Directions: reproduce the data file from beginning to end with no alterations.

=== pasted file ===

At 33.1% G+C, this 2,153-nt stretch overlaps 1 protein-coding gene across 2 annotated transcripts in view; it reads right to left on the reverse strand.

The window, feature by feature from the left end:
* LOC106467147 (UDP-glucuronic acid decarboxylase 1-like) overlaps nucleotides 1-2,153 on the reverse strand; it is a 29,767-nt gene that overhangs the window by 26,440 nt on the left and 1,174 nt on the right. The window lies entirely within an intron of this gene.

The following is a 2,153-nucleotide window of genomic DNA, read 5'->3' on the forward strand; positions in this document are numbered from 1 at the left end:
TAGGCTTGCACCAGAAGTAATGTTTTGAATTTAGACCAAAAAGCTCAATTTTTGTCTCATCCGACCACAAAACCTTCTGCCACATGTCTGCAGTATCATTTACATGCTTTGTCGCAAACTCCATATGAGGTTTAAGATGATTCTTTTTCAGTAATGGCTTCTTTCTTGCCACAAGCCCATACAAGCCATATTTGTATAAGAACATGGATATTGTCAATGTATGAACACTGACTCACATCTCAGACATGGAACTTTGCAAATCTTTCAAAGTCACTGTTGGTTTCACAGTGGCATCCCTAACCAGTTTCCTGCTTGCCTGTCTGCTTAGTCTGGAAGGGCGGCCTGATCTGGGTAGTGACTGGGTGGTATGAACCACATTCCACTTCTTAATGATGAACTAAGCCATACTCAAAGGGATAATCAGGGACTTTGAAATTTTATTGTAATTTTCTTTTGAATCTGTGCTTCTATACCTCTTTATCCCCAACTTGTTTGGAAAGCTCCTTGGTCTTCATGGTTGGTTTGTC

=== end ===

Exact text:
At 33.1% G+C, this 2,153-nt stretch overlaps 1 protein-coding gene across 2 annotated transcripts in view; it reads right to left on the reverse strand.

The window, feature by feature from the left end:
* LOC106467147 (UDP-glucuronic acid decarboxylase 1-like) overlaps nucleotides 1-2,153 on the reverse strand; it is a 29,767-nt gene that overhangs the window by 26,440 nt on the left and 1,174 nt on the right. The window lies entirely within an intron of this gene.

The following is a 2,153-nucleotide window of genomic DNA, read 5'->3' on the forward strand; positions in this document are numbered from 1 at the left end:
TAGGCTTGCACCAGAAGTAATGTTTTGAATTTAGACCAAAAAGCTCAATTTTTGTCTCATCCGACCACAAAACCTTCTGCCACATGTCTGCAGTATCATTTACATGCTTTGTCGCAAACTCCATATGAGGTTTAAGATGATTCTTTTTCAGTAATGGCTTCTTTCTTGCCACAAGCCCATACAAGCCATATTTGTATAAGAACATGGATATTGTCAATGTATGAACACTGACTCACATCTCAGACATGGAACTTTGCAAATCTTTCAAAGTCACTGTTGGTTTCACAGTGGCATCCCTAACCAGTTTCCTGCTTGCCTGTCTGCTTAGTCTGGAAGGGCGGCCTGATCTGGGTAGTGACTGGGTGGTATGAACCACATTCCACTTCTTAATGATGAACTAAGCCATACTCAAAGGGATAATCAGGGACTTTGAAATTTTATTGTAATTTTCTTTTGAATCTGTGCTTCTATACCTCTTTATCCCCAACTTGTTTGGAAAGCTCCTTGGTCTTCATGGTTGGTTTGTC